Annie Feidt, APRN - Anchorage
afeidt (at) alaskapublic (dot) org | 907.550.8443 | About Annie
Health Insurer Premera Alaska will allow 5,200 customers in the state to keep their insurance plans. The company canceled the plans for 2014 because they didn’t meet requirements of the Affordable Care Act. But earlier this month, after public outcry, President Obama said insurers could offer those canceled plans for another year, as long as states allowed it.
Enrolling in healthcare.gov is not easy. But Anchorage hair stylist Lara Imler is one of the few Alaskans who managed to get through the process late last month. Now though, after she discovered problems with her application, Imler wants to cancel her enrollment. And she’s finding that may not be so simple either.
The state’s insurance director is resigning. Bret Kolb is leaving to become development director at Victory Ministries of Alaska, a bible camp and conference center based in Palmer. He has been on the job at the Division of Insurance for 18 months, during a time of incredible upheaval in the health insurance industry, with the implementation of the Affordable Care Act.
Senator Mark Begich is proposing a change to the Affordable Care Act that would make cheaper insurance options available. The Expanded Consumer Choice Act would add a new tier of coverage to the range of plans available on the individual market starting in 2015.
About 9,000 Alaskans are being forced out of their existing health insurance plans next year under the Affordable Care Act. Last week, President Obama announced new rules that may allow some residents to keep their plans for another year. But for Fairbanks knife maker Mark Knapp, that “fix” doesn’t go far enough.
Friday, Governor Parnell announced he won’t expand Medicaid in Alaska. Medicaid expansion is a key provision of President Obama’s Affordable Care Act. It would offer health coverage to an estimated 40,000 low income Alaskans. Parnell says he doesn’t want to attach Alaskans health care or finances to a “failing Obamacare system.”
President Obama said today insurers can continue offering the plans they intended to cancel as part of the Affordable Care Act. The announcement is a response to outcry over the President’s “if you like your plan you can keep it” promise, which turned out to be untrue for millions of Americans. Now, state insurance regulators and insurance companies have to figure out if they can make Obama’s new plan work.
Alaska’s Filipino community is pulling together to help the victims of Super Typhoon Haiyan, which hit the country early Friday morning.
Despite the extensive problems with healthcare.gov, a few dozen Alaskans have managed to enroll in a health plan on the marketplace. Anchorage hair stylist Lara Imler is one of them. She credits a degree in computer programming for helping her get through the process.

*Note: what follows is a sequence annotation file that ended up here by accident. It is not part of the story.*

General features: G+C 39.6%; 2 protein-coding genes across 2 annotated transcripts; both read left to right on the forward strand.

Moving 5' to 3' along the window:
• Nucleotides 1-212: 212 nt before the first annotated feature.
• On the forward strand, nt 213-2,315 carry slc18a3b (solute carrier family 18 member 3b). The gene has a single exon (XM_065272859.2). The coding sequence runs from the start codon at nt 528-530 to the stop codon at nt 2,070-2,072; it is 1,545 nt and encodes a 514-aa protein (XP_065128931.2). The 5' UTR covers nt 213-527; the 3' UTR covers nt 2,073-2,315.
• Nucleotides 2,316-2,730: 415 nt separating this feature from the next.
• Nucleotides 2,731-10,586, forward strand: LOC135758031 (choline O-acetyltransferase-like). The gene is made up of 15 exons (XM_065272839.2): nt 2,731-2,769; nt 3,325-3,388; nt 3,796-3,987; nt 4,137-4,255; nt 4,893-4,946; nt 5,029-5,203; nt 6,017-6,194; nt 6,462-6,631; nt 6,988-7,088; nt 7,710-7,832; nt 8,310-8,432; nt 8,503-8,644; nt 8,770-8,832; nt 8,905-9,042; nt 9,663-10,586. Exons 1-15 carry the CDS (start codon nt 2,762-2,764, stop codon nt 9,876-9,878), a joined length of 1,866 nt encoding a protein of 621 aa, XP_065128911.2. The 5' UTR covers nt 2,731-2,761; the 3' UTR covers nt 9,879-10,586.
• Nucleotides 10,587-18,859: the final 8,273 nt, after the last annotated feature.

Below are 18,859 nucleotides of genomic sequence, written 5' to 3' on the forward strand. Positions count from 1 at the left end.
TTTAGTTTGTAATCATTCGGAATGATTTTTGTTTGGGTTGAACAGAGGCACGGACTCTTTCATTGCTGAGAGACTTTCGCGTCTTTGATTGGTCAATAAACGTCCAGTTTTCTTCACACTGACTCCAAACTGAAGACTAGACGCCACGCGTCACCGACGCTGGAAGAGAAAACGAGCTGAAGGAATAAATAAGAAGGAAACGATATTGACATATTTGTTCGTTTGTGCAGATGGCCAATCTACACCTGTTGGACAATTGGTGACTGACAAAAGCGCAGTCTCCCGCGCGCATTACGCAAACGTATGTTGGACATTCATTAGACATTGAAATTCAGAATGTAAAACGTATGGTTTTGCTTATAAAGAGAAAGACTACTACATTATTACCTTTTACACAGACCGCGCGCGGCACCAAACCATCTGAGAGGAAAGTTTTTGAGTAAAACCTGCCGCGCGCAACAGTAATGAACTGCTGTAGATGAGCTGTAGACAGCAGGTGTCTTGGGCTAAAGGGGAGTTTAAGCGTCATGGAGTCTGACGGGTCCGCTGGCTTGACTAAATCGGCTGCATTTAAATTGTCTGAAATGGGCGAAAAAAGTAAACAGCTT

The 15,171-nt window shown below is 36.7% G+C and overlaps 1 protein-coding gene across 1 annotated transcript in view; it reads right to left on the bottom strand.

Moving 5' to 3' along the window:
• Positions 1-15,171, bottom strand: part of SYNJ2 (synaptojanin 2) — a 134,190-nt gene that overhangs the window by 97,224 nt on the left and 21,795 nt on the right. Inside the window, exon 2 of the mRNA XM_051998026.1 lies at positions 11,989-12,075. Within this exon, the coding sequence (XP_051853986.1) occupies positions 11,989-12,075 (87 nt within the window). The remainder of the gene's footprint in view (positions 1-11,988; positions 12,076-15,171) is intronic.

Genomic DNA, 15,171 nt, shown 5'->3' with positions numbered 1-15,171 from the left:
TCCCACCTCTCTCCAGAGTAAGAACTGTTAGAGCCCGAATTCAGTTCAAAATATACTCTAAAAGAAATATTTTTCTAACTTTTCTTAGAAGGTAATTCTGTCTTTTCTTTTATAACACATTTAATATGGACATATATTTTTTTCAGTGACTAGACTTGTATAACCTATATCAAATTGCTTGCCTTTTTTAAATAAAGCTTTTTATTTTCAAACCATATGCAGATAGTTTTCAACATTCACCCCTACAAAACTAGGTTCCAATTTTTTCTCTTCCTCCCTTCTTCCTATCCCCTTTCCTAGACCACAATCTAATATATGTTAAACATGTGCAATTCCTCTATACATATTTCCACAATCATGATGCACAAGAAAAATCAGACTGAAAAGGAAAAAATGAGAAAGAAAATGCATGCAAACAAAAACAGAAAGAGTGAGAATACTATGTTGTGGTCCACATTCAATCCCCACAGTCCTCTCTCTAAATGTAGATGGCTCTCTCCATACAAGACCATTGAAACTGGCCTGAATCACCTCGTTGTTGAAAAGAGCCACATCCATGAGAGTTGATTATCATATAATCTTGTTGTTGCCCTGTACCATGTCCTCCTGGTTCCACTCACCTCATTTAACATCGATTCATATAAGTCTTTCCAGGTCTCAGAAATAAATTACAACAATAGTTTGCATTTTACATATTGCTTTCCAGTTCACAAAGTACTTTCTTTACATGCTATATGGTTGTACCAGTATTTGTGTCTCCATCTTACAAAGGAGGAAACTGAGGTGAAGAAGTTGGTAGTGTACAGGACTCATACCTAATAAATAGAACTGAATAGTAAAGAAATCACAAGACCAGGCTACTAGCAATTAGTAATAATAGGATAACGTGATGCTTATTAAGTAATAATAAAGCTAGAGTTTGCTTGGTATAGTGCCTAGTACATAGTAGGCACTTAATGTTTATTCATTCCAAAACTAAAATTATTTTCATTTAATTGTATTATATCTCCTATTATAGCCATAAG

Nearly one month after the federally run health insurance marketplace launched, just 35 Alaskans have been able to sign up for plans. That’s according to the two insurers offering plans on the marketplace, Premera Alaska and Moda Health.
Nearly one month after the federal government launched its new online health insurance marketplace, few Alaskans have been able to sign up. We’ll discuss the frustrations and the successes with the marketplace and look ahead at how the Affordable Care Act will roll out in 2014.
APRN: Tuesday, 10/29 at 10:00am
Thousands of Alaska Natives will miss out on benefits they qualify for under the Affordable Care Act if the definition of Alaska Native under the law isn’t changed. American Indians and Alaska Natives are exempt from the law’s individual mandate to buy health insurance or face a tax penalty.
The Alaska State Chamber of Commerce has adopted Medicaid expansion as one of its top state legislative priorities. Governor Parnell has expressed reservations about accepting federal funding to allow more Alaskans to qualify for Medicaid. But supporters of the expansion hope the endorsement from the influential Chamber will convince the Governor and Republican lawmakers that it’s good for the state.
Enroll Alaska has successfully signed up seven people this week for health insurance on the state’s new Affordable Care Act Marketplace, but nearly three weeks into the launch of the marketplace, the company expected to have many more people enrolled.
Former Department of Natural Resources Commissioner Dan Sullivan announced he’s running for U.S. Senate this morning in Anchorage.
The main groups working to help Alaskans sign up for marketplace insurance plans haven’t successfully enrolled anyone. One week after after the launch of the federally run health insurance marketplace, it’s still not operational.
A day after the launch of Alaska’s health insurance marketplace, it’s still impossible to sign up for plans on the website. The federal government says higher than expected web traffic has hampered all of the federally run marketplace sites, like the one in Alaska. They are working to add more server capacity to address the problem.
Alaska’s federally run health insurance marketplace officially launched on Oct. 1 as part of the Affordable Care Act. Starting Jan. 1, most people in the country will be required to have insurance and the Marketplace will allow them to shop for insurance and qualify for subsidies to help pay for it. Large amounts of website traffic and other glitches has made it impossible to sign up for insurance on the site so far today, but community advocates for the law are urging patience.
On October 1st, the federal government will launch its health insurance marketplace in Alaska. Several groups in the state are starting to get the word out about how residents can sign up for health plans under the law.